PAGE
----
The CNMI is not lacking in old historical sites, but we are lacking in funds to take care of them. The Old Japanese Jail is no exception. It is along Middle Road in Garapan, right in the middle of a residential neighborhood. An Auto Repair shop sits right next to it, too.
Beautify CNMI! partnered with Northern Marianas College and volunteers from Mariana Islands Nature Alliance, Friends of the Mariana Islands, ISK8, Rep. Cinta Kaipat's Office, Rep. Absalon Waki's Office, ISA CNMI, and Troops to Teachers to clean up this historical tourist spot on Earth Day 2007.
We were very careful not to harm the decades old structure. Vegetation is growing into the sides of several of the structures and large portions of the building are literally crumbling after surviving World War II and decades of earthquakes and typhoons.
We didn't touch the structure. All we did was cut the grass, remove litter, and pull some weeds.
The largest structure at the Old Japanese Jail historic site is the Main Jail. There is a single row of different sized jail cells, each meant to house between 1-6 prisoners. All that remains of the structure are concrete and rusted metal.
Each cell had a wooden floor about two feet off the ground (you can see where it was in the following picture) and a Japanese style toilet in the corner.
The jail held Japanese, Okinawan, and Chamorro prisoners. Most of the Chamorro prisoners were held for drinking alcohol, which was forbidden by the Japanese Administration.
The main jail has a lot of "historical graffiti:"
Someone named J.A. Beiser left his mark on the Japanese Jail. June 15, 1944 is the day that the Allies landed on Saipan. No one has ever found J.A. Beiser, so we can only guess as to why he carved his name. Was he being held in the jail and released when the Allies landed? Did he carve this on June 15? Did he die during the landing? Did someone else carve this? We'll probably never know.
Some of the prisoners also left their mark. This is carved into the cell where Amelia Earhart is purported to have been held. Can you read Japanese? Care to translate?
Outside of the main jail are the remains of two small structures.
This is the old water well. When we found it, it was full of garbage. We cleaned it out, but didn't find any water.
The other structure is what I have affectionately coined the "Tea House."
A more appropriate name for the Tea House might be the "Torture Chamber" or simply, "The Hole." The small square in front of the larger concrete structure is believed to have been a staircase leading down to a door for this underground structure. That little rectangular hole on the center left provided all the light for the unfortunate prisoners inside.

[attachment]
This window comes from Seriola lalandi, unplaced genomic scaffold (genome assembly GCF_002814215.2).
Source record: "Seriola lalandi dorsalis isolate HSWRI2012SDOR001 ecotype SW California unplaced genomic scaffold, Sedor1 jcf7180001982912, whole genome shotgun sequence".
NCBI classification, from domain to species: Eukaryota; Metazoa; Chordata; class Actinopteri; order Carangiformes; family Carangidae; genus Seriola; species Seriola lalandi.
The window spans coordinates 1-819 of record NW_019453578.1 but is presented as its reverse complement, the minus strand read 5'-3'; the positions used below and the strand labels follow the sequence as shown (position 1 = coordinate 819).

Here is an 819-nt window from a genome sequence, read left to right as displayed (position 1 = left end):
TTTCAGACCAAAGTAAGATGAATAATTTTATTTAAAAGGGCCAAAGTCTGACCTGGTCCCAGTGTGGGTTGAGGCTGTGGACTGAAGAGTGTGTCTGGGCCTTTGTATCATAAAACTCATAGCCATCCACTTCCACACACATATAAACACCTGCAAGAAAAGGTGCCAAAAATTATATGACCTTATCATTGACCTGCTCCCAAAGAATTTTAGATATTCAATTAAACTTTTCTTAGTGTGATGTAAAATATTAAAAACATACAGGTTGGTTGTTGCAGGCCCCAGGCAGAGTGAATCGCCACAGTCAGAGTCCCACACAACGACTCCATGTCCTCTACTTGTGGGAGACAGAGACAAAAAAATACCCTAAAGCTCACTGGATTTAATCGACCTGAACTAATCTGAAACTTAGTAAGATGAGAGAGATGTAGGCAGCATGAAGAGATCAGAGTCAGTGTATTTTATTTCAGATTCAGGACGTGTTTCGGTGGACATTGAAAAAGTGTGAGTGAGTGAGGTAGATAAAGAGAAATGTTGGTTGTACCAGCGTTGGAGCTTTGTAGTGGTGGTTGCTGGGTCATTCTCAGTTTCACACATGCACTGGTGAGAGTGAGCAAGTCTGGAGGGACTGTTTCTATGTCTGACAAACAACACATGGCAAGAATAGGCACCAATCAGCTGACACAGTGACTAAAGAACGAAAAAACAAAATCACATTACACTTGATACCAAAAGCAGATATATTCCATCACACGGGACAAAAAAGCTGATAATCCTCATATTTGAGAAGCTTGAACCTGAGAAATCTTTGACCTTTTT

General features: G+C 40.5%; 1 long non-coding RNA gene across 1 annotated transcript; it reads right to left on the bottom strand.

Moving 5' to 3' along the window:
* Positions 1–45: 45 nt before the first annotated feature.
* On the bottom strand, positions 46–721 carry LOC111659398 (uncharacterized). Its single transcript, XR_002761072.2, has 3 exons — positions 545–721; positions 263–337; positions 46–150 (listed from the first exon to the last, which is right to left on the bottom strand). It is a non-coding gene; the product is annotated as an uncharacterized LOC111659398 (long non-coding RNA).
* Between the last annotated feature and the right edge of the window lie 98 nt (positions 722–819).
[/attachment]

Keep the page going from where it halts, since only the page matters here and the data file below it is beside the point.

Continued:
Chamorros who survived the war have described to historians how this underground structure was used to house the really bad prisoners. Once you were thrown into the Tea House, you usually weren't brought back out until you were dead.
This structure is believed to have been the women's quarters:
The vegetation growing in and on top of the structure can not be removed without harming it.
This structure is believed to have been the mess hall:
Sam McPhertes told us a story about how the mess hall sink doubled as an interrogation room. The prison guards filled the sink with water and asked the prisoner if they were guilty. If they said "yes," they were thrown in jail, but if they said "no," their head was forcefully dunked into the sink. After a few seconds with their head in the water, they were asked again if they were guilty. This was repeated until the prisoner confessed.
The other remaining structure at the Old Japanese Jail historical site is a large concrete wall. Like many of our historical sites, the wall is covered in clues as to how violent the Battle of Saipan was.
It is not know what this wall was used for. Could it have been for executions? Those bullets could be from the war, or from the guards taking target practice, or from a farmer shooting his chickens. Who knows?
But the bullet holes are nothing compared to these holes:
A mortar shell must have hit the wall here (I don't think a farmer shooting his chickens did this). This is steel reinforced concrete. Look how the impact just bent the rebars!
If anybody would be interested in heading a Restoration sub-committee to restore historical sites in Saipan and throughout the CNMI, please contact me and we'll put something together.
Thanks to everyone who volunteered to restore this important historical site!